Tiger 4-Putts En Route To DFL Finish At Genesis

Tiger Woods’ quest for 83 PGA Tour wins continues after a week of hosting at the Genesis Invitational coupled with a stiff back led to a disappointing weekend that left Woods at the bottom of the leaderboard among those who made the cut.

Back-to-back rounds in the mid-to-high 70s had Woods tapping in on the 9th green, his last of the round, on Sunday while the drama of the tournament proper was unraveling on the back nine at Riviera Country Club.

One of Woods’ worst 72-hole performances of his career was encapsulated on the 13th green, his fourth hole of the day, on Saturday. Proclaiming that he needed to get off to a good start in the third round to inject himself back into the proceedings, Woods went par-bogey on holes No. 10 and 11, two of the four easiest holes by scoring average on the day.

After a routine par on the tough 12th, Woods gave himself a look to get back to even par for the day on the par-4 13th hole, leaving himself 18 feet for birdie. Then he four-putted.

Yes, four-putted. 

The double-bogey was part of a 5-over par 41 on the back nine, which led to him posting a score of 76 in round three. The gaffe on the greens marks Woods’ second four-putt in as many events. 

Not much went better on Sunday as Woods’ signature red shirt and his massive crowds were on the wrong side of the golf course as Adam Scott marched to victory. 

“I did not do much well today,” Woods said after his final round. “Good news: I hit every ball forward, not backward, a couple sideways. But overall, I’m done.”

Woods’ score of 295, 11 over-par, was his worst 72-hole score at the Genesis Invitational and the second-worst 72-hole finish of his career, bested — worsted? — only by his last-place finish at the 2015 Memorial where he shot a third-round 85.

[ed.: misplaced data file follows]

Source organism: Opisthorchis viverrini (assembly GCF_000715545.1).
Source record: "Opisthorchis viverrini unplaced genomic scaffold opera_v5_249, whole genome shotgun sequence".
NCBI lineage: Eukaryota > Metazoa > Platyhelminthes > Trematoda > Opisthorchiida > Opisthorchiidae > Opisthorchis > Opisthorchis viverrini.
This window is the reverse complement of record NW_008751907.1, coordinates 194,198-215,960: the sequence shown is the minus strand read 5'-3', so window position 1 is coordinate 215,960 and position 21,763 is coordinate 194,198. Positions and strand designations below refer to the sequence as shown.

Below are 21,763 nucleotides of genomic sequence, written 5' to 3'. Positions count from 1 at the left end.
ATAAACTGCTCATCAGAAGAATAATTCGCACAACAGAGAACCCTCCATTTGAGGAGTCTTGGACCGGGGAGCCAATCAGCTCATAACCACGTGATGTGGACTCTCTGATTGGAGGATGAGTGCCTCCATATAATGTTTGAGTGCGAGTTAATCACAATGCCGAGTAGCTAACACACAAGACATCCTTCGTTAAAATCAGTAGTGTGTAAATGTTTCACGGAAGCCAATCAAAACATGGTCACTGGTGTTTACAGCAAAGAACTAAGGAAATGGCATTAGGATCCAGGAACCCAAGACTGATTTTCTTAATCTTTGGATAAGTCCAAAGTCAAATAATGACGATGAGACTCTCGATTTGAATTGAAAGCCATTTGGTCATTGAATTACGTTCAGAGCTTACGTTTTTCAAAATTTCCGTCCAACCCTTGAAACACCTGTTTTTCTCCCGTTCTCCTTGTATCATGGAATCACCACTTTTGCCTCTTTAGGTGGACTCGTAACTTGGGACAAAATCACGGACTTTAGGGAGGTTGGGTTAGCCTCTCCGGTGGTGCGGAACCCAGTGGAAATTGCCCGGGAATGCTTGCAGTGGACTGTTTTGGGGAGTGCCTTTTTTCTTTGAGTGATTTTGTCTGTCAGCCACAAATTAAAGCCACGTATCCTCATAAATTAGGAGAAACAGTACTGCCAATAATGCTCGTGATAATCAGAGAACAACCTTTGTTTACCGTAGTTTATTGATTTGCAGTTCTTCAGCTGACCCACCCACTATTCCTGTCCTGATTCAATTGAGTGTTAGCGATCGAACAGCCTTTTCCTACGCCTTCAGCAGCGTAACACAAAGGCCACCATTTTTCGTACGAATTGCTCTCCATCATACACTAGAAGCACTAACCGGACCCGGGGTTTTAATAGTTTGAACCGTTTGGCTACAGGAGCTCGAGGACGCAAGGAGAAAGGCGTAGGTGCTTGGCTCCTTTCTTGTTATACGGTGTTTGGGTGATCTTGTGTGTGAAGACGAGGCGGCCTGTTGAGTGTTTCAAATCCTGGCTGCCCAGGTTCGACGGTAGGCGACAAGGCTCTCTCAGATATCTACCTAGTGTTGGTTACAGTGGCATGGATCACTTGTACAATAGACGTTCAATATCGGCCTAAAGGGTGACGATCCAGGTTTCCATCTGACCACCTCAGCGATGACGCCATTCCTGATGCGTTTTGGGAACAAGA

“I was just off. It happens,” he said. “I’m off, and I got a chance to have the week off this week and do a little prep, a little practicing, some training, be at home and all positive things.”

Woods won’t play in this coming week’s WGC-Mexico Championship, a puzzling decision when it was made on Friday, but one that seemed to portend how Woods was feeling before his weekend on the course went off the rails. 

Woods said the decision to skip Mexico was made in part because of his long-stated goal to peak around the first major of the year, and given his multiple duties as a competitor and host this week, he didn’t feel he’d be ready to compete this week at Club de Golf Chapultepec. 

“Well, the idea is to peak around Augusta time,” Woods said. “I just felt I wasn’t going to be ready for next week, a little rundown and playing at altitude as well isn’t going to help that, so take the week off.”

Next up for Tiger is the Florida swing with a decision to be made as to whether he’ll play the Honda Classic, the Arnold Palmer Invitational or both prior to the Players Championship. 

After The Players, Woods will likely have a week off before playing in the WGC-Match Play, then take another week off before driving down Magnolia Lane for his title defense.